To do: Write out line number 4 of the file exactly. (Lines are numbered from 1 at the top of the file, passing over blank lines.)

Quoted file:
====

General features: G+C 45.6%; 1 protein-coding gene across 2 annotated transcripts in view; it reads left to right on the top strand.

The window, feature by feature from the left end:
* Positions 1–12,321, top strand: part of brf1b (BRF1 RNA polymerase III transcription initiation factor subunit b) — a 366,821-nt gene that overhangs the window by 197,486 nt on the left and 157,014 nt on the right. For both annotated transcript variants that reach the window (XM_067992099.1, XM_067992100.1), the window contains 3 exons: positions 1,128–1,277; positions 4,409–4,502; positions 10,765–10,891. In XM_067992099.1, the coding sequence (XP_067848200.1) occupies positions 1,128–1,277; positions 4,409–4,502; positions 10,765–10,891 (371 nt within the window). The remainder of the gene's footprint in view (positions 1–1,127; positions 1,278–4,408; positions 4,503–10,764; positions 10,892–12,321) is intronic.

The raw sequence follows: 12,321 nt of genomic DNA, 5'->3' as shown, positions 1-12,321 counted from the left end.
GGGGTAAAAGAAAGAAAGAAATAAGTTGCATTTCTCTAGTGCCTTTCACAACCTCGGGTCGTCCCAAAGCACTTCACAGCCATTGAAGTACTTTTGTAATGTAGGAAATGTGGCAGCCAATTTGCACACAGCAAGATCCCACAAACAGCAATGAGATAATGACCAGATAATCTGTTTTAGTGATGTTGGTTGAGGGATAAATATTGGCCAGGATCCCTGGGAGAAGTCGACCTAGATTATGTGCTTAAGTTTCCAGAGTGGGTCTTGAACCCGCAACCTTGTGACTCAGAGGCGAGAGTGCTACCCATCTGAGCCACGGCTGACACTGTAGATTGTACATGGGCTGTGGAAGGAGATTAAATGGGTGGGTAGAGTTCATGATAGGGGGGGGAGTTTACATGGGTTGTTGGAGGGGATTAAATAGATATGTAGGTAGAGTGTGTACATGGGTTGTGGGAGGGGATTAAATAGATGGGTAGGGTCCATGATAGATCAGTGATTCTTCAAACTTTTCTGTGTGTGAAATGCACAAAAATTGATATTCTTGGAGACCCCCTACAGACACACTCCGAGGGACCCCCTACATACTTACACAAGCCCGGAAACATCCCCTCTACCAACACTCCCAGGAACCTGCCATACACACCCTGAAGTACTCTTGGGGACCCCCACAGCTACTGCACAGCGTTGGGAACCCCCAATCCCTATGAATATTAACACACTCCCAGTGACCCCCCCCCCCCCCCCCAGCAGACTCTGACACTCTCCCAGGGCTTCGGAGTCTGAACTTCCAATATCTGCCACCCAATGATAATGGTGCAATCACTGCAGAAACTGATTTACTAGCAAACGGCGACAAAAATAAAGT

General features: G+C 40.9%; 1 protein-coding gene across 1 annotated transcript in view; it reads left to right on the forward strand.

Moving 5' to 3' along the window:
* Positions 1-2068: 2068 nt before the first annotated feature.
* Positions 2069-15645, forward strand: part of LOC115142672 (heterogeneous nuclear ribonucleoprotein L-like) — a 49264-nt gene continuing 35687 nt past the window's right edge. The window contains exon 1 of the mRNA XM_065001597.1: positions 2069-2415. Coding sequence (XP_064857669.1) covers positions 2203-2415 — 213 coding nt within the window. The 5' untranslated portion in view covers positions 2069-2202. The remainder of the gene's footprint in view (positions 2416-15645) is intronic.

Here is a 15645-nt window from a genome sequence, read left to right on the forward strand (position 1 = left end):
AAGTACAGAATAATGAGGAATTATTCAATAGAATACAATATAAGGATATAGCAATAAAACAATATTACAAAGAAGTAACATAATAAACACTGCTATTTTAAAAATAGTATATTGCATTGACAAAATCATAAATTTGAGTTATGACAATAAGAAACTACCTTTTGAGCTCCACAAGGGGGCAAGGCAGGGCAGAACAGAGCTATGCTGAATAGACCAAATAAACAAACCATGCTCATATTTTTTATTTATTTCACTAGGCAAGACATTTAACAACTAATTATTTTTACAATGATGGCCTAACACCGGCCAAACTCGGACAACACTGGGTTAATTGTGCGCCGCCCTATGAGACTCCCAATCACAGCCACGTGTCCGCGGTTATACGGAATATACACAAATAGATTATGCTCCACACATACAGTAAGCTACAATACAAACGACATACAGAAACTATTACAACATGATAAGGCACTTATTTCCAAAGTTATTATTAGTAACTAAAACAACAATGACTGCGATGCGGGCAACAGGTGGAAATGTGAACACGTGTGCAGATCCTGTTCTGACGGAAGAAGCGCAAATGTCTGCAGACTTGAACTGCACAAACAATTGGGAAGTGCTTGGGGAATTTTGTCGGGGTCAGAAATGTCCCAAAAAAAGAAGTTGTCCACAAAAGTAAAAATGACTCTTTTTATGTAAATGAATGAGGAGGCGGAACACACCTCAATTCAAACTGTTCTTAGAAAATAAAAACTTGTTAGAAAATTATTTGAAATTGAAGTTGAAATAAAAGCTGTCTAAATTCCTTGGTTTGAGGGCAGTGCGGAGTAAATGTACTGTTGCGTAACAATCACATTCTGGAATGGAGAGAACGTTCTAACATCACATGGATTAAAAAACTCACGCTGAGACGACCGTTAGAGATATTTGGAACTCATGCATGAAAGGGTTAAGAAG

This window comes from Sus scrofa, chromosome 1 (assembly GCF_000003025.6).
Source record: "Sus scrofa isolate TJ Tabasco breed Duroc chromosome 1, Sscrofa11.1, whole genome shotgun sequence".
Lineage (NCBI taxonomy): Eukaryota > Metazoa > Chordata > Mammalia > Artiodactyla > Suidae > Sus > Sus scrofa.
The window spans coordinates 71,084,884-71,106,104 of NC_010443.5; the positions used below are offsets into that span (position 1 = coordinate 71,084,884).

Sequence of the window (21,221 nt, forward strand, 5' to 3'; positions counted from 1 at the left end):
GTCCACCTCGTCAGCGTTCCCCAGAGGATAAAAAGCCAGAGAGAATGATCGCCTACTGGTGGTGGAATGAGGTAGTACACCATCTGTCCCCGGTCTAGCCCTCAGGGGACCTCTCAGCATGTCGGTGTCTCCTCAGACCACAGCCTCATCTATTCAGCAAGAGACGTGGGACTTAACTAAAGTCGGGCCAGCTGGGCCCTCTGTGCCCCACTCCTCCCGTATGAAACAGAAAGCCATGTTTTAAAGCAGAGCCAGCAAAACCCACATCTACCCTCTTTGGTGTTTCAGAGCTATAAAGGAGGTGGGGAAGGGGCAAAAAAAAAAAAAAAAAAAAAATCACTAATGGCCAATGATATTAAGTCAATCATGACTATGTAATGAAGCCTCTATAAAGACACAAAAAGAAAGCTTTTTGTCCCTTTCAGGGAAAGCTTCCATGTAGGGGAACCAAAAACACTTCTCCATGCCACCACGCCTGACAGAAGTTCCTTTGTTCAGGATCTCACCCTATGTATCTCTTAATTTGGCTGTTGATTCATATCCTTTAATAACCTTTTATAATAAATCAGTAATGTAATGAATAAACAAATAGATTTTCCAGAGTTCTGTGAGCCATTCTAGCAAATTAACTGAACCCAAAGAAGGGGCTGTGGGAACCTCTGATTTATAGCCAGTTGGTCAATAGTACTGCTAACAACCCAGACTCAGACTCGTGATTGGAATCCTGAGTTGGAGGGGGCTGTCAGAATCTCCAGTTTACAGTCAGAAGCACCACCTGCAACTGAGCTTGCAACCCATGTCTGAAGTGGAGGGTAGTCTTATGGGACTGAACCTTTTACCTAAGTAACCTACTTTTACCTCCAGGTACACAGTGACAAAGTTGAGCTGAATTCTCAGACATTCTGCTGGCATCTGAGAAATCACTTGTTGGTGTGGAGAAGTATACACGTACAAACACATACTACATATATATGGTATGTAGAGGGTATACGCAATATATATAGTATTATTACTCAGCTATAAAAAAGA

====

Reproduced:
The raw sequence follows: 12,321 nt of genomic DNA, 5'->3' as shown, positions 1-12,321 counted from the left end.